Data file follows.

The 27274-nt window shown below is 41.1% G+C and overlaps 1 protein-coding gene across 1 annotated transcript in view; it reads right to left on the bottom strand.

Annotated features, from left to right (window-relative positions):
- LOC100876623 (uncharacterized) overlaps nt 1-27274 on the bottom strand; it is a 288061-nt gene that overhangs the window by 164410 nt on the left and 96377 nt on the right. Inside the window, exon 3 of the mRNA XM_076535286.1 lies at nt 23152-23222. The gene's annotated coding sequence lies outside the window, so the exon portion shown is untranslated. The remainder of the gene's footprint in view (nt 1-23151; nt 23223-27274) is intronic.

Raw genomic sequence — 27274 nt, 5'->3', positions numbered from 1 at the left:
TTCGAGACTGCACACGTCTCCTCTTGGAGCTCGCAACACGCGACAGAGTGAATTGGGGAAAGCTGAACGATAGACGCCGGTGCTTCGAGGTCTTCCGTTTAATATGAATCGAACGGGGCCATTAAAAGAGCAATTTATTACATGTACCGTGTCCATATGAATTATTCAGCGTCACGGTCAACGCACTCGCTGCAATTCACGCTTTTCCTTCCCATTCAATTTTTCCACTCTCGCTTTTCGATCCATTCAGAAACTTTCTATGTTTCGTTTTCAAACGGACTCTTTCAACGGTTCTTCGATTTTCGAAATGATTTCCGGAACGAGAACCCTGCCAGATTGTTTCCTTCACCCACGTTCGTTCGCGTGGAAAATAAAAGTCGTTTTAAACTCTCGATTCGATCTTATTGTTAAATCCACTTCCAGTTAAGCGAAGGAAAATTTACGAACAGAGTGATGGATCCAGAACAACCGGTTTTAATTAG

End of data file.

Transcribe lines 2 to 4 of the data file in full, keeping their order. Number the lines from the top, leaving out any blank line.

Annotated features, from left to right (window-relative positions):
- LOC100876623 (uncharacterized) overlaps nt 1-27274 on the bottom strand; it is a 288061-nt gene that overhangs the window by 164410 nt on the left and 96377 nt on the right. Inside the window, exon 3 of the mRNA XM_076535286.1 lies at nt 23152-23222. The gene's annotated coding sequence lies outside the window, so the exon portion shown is untranslated. The remainder of the gene's footprint in view (nt 1-23151; nt 23223-27274) is intronic.

Raw genomic sequence — 27274 nt, 5'->3', positions numbered from 1 at the left: